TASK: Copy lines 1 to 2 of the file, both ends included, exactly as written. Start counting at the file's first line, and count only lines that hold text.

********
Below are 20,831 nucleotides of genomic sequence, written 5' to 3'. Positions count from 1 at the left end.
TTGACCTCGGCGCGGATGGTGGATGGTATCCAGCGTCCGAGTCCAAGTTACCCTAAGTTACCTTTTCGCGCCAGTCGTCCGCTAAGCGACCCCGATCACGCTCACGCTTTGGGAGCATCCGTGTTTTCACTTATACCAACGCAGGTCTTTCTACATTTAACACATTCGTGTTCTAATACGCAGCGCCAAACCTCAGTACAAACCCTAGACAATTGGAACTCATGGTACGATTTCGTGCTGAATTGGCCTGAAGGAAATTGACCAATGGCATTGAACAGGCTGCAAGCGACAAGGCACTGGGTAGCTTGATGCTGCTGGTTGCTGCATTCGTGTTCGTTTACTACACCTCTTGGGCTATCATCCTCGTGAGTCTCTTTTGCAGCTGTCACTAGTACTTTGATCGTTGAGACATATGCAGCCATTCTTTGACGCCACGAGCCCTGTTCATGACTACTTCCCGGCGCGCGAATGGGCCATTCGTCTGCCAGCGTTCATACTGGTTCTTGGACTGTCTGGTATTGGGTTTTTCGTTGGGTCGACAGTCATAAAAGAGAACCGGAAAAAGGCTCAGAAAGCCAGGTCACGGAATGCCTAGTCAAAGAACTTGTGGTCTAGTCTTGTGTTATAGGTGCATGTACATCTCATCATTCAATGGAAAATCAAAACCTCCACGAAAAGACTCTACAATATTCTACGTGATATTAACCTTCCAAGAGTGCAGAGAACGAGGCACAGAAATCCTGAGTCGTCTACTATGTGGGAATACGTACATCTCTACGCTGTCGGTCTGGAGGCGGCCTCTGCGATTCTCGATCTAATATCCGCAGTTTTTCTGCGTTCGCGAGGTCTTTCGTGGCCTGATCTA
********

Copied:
Below are 20,831 nucleotides of genomic sequence, written 5' to 3'. Positions count from 1 at the left end.
TTGACCTCGGCGCGGATGGTGGATGGTATCCAGCGTCCGAGTCCAAGTTACCCTAAGTTACCTTTTCGCGCCAGTCGTCCGCTAAGCGACCCCGATCACGCTCACGCTTTGGGAGCATCCGTGTTTTCACTTATACCAACGCAGGTCTTTCTACATTTAACACATTCGTGTTCTAATACGCAGCGCCAAACCTCAGTACAAACCCTAGACAATTGGAACTCATGGTACGATTTCGTGCTGAATTGGCCTGAAGGAAATTGACCAATGGCATTGAACAGGCTGCAAGCGACAAGGCACTGGGTAGCTTGATGCTGCTGGTTGCTGCATTCGTGTTCGTTTACTACACCTCTTGGGCTATCATCCTCGTGAGTCTCTTTTGCAGCTGTCACTAGTACTTTGATCGTTGAGACATATGCAGCCATTCTTTGACGCCACGAGCCCTGTTCATGACTACTTCCCGGCGCGCGAATGGGCCATTCGTCTGCCAGCGTTCATACTGGTTCTTGGACTGTCTGGTATTGGGTTTTTCGTTGGGTCGACAGTCATAAAAGAGAACCGGAAAAAGGCTCAGAAAGCCAGGTCACGGAATGCCTAGTCAAAGAACTTGTGGTCTAGTCTTGTGTTATAGGTGCATGTACATCTCATCATTCAATGGAAAATCAAAACCTCCACGAAAAGACTCTACAATATTCTACGTGATATTAACCTTCCAAGAGTGCAGAGAACGAGGCACAGAAATCCTGAGTCGTCTACTATGTGGGAATACGTACATCTCTACGCTGTCGGTCTGGAGGCGGCCTCTGCGATTCTCGATCTAATATCCGCAGTTTTTCTGCGTTCGCGAGGTCTTTCGTGGCCTGATCTA